November 05, 2021
As we look ahead to 2022, we will be focused on several key trends highlighted below. Separately, each of these trends is critically important and massive. Together, they underscore a collective urgency and the need for prioritization of each of them.
Virtual Health Here to Stay, but Integration with In-Person Care is Key
Virtual health is here to stay and has a growing role in management of chronic conditions, primary care and the potential for solving some access issues for mental health. But harnessing its full value will take time and effort. The future focus will be on achieving optimal quality, appropriateness, experience and integration of virtual health with in-person delivery. There is a growing need for patient navigation across in-person and virtual care solutions, clinical and data integration and challenges with appropriate reimbursement, cost sharing and policy barriers. Employers are keeping an eye on the global capabilities of virtual health vendors to support employees consistently. Additionally, on-site clinics are expected to rebound in 2023/2024 to support workforce health, well-being and safety as part of the post-pandemic future.
Continued Expansion of Mental Health and Emotional Well-being Solutions
The long-standing challenges pertaining to mental health and emotional well-being – including access, stigma, quality and resources – have been exacerbated by the pandemic, underscoring prior issues and creating new ones. While the COVID-19 pandemic may have accelerated progress in reducing stigma – it also brought us insights on the effects of prolonged periods of anxiety and stress, the impact of social isolation on child and adolescent mental health, burnout, and has exacerbated the substance use disorder (SUD) crisis– as well as the inequalities of access to care around the globe.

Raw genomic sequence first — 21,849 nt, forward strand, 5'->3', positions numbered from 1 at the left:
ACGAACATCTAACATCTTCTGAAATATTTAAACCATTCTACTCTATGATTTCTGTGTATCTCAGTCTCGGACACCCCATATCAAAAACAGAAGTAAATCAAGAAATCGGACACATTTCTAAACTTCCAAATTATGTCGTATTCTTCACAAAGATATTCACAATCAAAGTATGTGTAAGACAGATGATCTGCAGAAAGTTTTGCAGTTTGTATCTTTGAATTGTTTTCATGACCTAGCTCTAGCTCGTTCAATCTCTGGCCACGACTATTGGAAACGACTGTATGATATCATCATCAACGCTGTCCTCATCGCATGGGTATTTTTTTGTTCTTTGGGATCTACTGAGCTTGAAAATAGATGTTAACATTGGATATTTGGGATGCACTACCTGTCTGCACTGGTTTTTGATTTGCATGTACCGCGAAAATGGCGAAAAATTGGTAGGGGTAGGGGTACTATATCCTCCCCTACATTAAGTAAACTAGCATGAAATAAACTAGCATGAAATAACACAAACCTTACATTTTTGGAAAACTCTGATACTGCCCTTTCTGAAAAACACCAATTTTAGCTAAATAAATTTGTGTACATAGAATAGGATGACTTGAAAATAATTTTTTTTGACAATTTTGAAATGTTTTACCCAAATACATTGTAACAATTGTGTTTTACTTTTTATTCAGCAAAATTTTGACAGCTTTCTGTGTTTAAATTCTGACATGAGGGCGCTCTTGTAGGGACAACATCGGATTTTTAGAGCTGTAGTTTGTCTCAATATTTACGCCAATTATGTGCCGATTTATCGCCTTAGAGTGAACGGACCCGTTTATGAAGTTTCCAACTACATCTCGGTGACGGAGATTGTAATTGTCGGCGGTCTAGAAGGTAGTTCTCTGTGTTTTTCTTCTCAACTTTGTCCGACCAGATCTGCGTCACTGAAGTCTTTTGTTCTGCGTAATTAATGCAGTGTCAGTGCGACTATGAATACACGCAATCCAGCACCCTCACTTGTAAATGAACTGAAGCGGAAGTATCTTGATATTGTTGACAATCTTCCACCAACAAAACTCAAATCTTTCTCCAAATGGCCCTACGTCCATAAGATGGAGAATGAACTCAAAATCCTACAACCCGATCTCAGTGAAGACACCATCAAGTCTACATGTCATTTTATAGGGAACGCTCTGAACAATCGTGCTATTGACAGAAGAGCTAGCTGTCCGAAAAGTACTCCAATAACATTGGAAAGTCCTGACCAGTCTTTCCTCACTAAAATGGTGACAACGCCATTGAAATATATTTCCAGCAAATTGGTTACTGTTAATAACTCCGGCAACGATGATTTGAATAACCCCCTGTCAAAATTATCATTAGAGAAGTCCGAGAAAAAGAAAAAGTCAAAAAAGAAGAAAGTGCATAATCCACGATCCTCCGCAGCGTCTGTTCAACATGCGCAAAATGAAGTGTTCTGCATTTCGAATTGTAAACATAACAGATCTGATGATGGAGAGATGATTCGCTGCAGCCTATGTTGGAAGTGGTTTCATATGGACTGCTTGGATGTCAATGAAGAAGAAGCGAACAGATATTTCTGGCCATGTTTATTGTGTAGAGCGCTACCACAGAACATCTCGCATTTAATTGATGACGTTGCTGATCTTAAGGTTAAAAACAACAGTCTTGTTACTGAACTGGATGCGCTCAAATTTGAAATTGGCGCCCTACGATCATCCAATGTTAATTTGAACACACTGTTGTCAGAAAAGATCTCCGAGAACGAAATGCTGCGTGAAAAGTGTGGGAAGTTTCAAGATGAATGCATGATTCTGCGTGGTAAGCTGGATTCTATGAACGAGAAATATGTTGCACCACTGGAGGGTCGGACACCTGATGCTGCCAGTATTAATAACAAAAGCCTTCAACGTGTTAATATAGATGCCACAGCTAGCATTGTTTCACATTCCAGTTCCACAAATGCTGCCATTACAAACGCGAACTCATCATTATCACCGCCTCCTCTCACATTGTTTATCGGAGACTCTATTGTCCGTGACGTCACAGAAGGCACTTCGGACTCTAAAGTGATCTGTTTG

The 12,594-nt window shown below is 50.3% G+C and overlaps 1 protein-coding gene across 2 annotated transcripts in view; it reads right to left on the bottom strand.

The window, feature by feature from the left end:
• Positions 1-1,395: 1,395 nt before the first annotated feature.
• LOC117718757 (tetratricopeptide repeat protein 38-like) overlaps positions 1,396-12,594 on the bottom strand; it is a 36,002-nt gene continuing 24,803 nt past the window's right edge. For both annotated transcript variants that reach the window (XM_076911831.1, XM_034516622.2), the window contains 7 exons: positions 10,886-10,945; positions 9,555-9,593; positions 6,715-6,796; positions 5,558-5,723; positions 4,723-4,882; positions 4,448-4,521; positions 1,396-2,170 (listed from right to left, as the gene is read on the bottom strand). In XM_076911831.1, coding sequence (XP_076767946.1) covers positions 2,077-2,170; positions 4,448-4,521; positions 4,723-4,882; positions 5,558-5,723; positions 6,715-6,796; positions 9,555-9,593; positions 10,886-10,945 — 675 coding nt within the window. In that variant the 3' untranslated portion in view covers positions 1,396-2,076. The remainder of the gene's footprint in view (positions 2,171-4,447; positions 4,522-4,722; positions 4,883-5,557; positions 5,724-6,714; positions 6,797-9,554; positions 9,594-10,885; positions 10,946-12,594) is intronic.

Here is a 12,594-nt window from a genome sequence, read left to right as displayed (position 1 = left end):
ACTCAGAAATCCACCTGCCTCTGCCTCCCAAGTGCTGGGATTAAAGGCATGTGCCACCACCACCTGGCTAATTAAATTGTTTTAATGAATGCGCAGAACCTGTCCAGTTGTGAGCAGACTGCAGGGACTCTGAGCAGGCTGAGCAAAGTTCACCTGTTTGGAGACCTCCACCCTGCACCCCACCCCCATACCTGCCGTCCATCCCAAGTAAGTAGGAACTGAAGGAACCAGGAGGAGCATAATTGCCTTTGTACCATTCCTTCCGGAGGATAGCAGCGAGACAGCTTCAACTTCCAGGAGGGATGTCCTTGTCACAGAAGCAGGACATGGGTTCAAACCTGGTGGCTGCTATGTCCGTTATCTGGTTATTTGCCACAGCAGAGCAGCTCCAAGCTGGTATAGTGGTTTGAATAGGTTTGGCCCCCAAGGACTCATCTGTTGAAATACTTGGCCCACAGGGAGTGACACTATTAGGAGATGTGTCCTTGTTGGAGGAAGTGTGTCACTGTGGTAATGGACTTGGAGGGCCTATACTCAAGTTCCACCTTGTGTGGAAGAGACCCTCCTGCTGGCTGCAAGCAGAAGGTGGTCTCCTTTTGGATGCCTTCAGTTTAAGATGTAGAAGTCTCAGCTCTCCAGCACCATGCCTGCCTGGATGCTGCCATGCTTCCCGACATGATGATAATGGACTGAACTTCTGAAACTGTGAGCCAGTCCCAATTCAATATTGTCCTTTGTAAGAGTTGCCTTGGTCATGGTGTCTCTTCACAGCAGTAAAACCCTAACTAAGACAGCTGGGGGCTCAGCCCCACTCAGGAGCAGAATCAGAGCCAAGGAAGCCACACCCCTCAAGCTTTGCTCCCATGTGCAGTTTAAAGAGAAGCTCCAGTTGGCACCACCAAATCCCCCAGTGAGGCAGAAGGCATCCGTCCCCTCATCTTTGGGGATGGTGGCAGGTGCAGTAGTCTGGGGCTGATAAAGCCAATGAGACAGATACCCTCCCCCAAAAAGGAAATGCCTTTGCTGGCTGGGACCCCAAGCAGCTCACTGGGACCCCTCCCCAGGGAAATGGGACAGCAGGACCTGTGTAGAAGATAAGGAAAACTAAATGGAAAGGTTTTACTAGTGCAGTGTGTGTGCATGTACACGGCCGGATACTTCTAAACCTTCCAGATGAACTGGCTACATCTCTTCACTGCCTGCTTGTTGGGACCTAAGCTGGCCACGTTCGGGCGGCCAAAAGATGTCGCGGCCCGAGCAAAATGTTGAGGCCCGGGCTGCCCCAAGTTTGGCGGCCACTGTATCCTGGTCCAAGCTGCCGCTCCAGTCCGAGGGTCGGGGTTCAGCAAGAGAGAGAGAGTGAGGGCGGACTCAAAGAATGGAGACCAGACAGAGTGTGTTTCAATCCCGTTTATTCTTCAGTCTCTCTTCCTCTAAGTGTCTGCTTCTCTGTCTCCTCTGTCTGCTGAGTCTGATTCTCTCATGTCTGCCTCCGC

Employers are providing access to mental health and emotional well-being through online resources and digital therapy, which can bridge access gaps for employees having difficulty finding local providers and by offering programs at reduced cost. While many of these resources help address access, employers are keenly focused on the quality of these resources as well as addressing challenges related to provider networks, integration of mental health with physical health and other items necessary for sustained and systemic improvement.
- 6 Key Considerations When Assessing Global Capacity of Mental Health Providers
- 2021 Mental Health Summit Key Insights
Gateway to Increased Health Equity
There are known systemic disparities that impact the ability of some individuals to access quality health care and create barriers to achieving optimal health and well-being. This impacts their ability to effectively manage chronic conditions, receive timely treatment for serious diagnoses like cancer, receive evidence-based infertility treatments, recommended prenatal care and safe environments to deliver a baby.
Employers are committed to achieving health equity by offering inclusive and affordable health benefits and well-being programs, seeking representative provider networks, analyzing health disparities globally and addressing implicit bias and systemic racism to mitigate differences in health status, emotional well-being, health outcomes and mortality across the entirety of the workforce including those in under-resourced or marginalized groups.